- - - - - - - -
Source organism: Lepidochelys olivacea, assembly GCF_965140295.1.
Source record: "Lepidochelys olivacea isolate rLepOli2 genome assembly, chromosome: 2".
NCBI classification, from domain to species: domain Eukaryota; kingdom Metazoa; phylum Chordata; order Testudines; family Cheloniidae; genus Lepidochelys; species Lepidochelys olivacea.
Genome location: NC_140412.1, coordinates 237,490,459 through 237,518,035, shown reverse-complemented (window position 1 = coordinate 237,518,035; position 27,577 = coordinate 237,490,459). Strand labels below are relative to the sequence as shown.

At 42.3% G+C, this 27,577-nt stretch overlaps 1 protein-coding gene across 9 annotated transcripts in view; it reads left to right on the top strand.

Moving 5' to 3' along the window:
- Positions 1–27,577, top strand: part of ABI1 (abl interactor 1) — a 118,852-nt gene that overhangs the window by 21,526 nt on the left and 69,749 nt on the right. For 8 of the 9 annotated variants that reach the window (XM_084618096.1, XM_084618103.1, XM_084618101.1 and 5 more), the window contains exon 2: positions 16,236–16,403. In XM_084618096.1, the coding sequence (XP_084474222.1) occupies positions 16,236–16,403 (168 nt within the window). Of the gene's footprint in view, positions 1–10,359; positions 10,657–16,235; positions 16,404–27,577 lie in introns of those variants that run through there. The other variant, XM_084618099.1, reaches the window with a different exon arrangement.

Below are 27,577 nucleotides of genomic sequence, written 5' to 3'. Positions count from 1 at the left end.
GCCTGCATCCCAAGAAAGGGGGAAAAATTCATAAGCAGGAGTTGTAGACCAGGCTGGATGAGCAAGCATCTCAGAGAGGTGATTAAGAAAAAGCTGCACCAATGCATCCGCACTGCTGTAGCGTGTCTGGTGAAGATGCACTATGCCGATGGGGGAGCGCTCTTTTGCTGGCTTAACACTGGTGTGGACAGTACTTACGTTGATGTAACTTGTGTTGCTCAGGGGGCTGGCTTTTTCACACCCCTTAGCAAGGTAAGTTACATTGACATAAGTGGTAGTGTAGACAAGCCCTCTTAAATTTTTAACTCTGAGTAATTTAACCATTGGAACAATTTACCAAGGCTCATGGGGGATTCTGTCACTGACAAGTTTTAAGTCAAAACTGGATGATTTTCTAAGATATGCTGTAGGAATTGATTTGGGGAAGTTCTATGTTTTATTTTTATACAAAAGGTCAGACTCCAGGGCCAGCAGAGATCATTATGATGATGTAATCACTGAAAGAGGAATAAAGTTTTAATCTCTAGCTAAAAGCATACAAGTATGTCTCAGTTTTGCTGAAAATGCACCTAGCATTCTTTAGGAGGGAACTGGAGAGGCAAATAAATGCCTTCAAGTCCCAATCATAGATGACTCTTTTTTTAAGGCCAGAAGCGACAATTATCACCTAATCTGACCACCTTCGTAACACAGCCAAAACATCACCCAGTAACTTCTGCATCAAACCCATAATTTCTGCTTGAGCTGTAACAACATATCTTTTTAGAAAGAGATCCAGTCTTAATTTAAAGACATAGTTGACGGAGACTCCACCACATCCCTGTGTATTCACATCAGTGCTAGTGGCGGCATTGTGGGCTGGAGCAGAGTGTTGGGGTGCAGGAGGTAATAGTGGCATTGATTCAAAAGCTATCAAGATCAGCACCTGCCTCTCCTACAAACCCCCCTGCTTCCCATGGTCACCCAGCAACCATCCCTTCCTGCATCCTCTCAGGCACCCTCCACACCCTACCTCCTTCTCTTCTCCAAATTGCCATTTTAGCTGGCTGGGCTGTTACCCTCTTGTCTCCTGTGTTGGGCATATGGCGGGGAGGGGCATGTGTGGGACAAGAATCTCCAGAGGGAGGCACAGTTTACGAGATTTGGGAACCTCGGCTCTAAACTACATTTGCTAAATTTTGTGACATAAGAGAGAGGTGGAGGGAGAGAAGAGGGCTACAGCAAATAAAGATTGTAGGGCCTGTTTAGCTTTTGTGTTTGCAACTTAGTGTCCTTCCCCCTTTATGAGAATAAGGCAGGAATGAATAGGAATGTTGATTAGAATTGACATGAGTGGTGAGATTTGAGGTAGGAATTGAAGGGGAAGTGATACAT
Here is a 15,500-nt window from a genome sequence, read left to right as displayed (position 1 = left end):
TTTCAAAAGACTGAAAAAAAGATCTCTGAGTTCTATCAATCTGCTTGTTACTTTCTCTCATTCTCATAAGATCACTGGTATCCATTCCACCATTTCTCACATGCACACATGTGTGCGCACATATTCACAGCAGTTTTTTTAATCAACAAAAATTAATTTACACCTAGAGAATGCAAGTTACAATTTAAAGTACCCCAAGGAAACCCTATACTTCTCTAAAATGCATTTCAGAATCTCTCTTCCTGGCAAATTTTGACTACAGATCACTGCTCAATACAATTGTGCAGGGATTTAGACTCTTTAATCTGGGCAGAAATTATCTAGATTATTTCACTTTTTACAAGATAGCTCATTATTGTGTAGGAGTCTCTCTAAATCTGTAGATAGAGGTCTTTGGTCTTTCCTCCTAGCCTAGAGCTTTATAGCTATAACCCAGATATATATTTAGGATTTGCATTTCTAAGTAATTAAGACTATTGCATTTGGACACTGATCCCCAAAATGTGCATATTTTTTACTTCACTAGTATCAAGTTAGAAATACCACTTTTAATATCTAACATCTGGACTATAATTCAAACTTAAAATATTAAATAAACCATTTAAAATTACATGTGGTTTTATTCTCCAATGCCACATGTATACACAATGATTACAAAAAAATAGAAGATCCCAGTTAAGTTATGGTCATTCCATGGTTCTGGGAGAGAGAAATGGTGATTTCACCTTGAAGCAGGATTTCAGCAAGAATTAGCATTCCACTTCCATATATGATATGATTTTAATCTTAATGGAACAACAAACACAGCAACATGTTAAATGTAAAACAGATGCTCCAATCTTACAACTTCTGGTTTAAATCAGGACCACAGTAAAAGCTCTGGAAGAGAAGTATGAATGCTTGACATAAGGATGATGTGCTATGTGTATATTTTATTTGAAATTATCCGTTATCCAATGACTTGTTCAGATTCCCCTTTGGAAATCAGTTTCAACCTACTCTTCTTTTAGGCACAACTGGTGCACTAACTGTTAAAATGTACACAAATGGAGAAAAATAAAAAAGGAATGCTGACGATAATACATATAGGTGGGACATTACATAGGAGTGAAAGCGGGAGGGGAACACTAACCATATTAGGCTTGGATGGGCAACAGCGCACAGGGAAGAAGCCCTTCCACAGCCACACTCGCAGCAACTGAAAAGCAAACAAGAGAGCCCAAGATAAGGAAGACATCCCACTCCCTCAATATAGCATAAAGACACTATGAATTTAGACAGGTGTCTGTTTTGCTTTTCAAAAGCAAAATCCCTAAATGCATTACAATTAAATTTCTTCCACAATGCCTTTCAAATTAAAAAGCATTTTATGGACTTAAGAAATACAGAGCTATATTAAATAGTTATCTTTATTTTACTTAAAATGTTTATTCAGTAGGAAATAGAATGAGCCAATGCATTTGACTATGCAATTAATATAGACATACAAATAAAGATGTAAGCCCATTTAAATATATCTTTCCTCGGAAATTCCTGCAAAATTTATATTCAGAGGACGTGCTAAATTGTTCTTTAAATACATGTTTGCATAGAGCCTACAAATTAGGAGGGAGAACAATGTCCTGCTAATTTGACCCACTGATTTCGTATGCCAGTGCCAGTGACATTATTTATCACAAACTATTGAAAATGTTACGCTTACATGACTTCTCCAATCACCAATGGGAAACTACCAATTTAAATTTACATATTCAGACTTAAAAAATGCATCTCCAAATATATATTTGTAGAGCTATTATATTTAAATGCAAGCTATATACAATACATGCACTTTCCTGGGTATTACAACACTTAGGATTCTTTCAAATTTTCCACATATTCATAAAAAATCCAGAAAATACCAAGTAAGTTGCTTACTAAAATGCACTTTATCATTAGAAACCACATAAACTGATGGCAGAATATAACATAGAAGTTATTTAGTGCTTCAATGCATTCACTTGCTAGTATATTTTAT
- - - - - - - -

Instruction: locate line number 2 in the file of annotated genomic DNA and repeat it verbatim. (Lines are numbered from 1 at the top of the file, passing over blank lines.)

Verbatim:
Source record: "Lepidochelys olivacea isolate rLepOli2 genome assembly, chromosome: 2".